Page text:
A 14-Year-Old Boy with Neurogenic Thoracic Outlet Syndrome: A Case Report

  • Manacika
  • bambang
  • Rudi
  • pandu
  • audi
  • Yose
  • Firdaus
  • Sunanto
  • Umu Istikharoh
  • Lalu Shaktisila Fatrahady RSUDP NTB
  • Sanditias Putrawan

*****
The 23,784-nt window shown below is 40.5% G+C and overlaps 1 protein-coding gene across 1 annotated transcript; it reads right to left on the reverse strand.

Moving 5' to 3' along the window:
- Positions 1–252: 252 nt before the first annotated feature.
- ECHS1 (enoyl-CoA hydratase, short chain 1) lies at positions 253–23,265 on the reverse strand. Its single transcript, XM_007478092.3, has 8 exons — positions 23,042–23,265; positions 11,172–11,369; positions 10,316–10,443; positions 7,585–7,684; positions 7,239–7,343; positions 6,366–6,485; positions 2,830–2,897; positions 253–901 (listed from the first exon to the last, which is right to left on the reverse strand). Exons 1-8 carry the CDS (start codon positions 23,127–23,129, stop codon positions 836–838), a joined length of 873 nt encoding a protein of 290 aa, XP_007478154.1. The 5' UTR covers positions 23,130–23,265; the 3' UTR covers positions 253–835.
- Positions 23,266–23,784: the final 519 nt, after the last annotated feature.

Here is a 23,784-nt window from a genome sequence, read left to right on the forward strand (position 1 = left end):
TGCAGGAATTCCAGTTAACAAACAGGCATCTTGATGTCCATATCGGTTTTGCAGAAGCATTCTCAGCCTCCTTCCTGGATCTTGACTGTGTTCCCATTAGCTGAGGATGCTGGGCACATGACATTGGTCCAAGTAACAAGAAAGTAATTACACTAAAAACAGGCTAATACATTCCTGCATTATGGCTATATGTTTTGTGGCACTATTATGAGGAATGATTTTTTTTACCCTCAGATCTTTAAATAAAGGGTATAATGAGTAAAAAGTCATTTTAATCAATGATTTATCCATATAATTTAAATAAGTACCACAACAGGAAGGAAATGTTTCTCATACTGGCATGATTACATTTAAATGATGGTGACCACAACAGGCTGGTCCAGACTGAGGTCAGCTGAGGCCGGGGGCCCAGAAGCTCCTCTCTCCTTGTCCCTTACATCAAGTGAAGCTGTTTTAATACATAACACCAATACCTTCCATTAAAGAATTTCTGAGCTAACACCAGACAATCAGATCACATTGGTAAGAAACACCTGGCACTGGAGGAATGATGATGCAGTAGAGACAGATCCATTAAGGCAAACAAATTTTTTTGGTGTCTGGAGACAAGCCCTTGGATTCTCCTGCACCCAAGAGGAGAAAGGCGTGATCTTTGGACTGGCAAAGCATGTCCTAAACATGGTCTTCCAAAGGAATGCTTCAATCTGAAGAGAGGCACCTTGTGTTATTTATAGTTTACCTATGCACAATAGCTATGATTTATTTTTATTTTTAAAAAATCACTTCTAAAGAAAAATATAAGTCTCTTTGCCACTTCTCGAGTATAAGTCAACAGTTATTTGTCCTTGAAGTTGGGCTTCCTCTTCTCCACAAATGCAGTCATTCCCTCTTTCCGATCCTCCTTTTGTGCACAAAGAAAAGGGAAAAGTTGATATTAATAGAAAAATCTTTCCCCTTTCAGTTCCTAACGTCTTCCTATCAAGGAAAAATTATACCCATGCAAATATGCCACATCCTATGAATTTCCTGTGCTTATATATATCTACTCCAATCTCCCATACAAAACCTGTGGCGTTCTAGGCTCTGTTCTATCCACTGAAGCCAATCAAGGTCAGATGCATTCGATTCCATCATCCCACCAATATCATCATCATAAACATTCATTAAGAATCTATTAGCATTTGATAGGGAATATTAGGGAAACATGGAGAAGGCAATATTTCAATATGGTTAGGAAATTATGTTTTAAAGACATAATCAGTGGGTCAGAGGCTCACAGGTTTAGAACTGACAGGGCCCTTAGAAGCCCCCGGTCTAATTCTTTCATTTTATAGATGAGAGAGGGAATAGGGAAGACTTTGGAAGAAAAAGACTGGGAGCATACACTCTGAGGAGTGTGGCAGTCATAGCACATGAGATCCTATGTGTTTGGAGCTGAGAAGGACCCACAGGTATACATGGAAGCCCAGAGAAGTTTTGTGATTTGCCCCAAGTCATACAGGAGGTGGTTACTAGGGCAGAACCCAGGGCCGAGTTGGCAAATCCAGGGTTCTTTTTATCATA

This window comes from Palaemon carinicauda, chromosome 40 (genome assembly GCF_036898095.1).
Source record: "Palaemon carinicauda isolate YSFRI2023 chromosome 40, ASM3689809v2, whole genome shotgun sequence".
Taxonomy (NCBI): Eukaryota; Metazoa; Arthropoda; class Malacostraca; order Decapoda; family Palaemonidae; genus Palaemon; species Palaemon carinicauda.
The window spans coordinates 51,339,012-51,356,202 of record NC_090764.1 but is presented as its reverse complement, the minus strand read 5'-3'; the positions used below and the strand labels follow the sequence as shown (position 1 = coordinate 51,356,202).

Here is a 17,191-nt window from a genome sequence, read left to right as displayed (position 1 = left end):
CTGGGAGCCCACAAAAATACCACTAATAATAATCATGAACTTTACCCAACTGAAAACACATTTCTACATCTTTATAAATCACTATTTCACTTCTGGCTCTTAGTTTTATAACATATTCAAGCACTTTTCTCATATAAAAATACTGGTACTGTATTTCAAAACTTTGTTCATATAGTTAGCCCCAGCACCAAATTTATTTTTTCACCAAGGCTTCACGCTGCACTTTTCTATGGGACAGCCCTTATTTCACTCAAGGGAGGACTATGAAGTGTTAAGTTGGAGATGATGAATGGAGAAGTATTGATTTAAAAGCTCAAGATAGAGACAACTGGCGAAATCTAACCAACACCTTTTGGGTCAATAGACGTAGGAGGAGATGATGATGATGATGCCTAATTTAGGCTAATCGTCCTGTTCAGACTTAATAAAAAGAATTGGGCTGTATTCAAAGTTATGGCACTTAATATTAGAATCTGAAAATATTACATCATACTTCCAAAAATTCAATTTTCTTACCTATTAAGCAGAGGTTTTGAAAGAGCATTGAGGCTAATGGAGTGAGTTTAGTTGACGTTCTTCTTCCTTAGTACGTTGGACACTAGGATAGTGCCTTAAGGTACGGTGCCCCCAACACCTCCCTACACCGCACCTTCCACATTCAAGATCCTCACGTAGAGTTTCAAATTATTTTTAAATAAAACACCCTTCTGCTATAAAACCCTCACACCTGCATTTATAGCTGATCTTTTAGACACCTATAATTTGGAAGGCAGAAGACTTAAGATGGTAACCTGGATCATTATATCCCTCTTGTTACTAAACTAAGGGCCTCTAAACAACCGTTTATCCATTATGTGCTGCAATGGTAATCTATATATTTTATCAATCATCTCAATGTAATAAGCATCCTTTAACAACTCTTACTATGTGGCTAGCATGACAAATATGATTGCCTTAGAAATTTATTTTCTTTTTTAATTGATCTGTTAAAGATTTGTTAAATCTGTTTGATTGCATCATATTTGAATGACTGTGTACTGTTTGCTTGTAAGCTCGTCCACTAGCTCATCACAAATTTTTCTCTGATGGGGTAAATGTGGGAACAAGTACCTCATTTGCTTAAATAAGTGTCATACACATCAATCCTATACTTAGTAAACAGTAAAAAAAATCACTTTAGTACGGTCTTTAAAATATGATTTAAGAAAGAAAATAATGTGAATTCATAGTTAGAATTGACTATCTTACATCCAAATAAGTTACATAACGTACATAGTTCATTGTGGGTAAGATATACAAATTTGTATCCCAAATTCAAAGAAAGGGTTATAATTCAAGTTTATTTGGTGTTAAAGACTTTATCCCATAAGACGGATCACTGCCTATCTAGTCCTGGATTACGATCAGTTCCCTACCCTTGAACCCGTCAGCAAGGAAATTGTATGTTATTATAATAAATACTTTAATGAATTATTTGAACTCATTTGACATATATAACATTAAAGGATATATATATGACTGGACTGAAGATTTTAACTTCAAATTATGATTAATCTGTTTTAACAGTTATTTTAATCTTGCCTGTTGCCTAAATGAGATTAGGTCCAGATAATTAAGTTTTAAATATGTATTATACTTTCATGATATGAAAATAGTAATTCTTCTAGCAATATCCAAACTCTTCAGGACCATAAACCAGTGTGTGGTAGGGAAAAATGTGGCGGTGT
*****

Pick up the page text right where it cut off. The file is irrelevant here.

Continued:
Background: Thoracic outlet syndrome (TOS) is a complex condition that involves the neurovascular bundle located between the scalene triangle and the inferior border of the axilla. TOS represents a wide variety of clinical symptoms and there is no single test available for establishing the definitive diagnosis. This case report aims to report the clinical history, clinical features, imaging findings, and treatment of a patient with neurogenic TOS secondary to suspected cervical muscle compression due to cervical dextroscoliosis, accompanied by patent ductus arteriosus. Case Presentation: A-14 years-old boy reported progressive weakness in his right hand. The patient also complains of headaches and tiredness every time after exercise since 3 years ago and progressive loss of body weight. Physical examination revealed a lower motor neuron type of superior paraparesis with gradual progressive onset on the right upper limb, accompanied by weakness of the deltoid, biceps, triceps, and finger muscles. Adson’s test of the right upper limb showed positive results. MRI and CT scan of the spine showed a cervical dextroscoliosis causing a mild bilateral neural stenosis and minimal right thoracal scoliosis. A continuous murmur grade 3/6 intercostal space II-III was heard on heart auscultation. Echocardiography showed a patent ductus arteriosus. The patient was scheduled for electromyography and nerve conduction velocity test. Discussion: Neurogenic TOS is a chronic compressive brachial plexopathy where the brachial plexus is pressed anteriorly and upwardly by the cervical rib arising elongated transverse process of C7, with the symptoms characterized by pain, tingling, numbness, or motoric weakness in the upper or lower arm. Multiple tests and examinations are needed to establish a definitive diagnosis. Treatment available for neurogenic TOS included conservative treatment with physiotherapy for posture and shoulder movement correction. Conclusion: TOS is a condition that could cause a variety of symptoms. Appropriate investigations and multiple diagnostic tests are needed for establishing the diagnosis. Patient’s history, clinical presentation, and examination could help eliminates the differentials, with imaging and electrophysiological testing helps identify the etiology. Keywords: Thoracic outlet syndrome, patent ductus arteriosus, scoliosis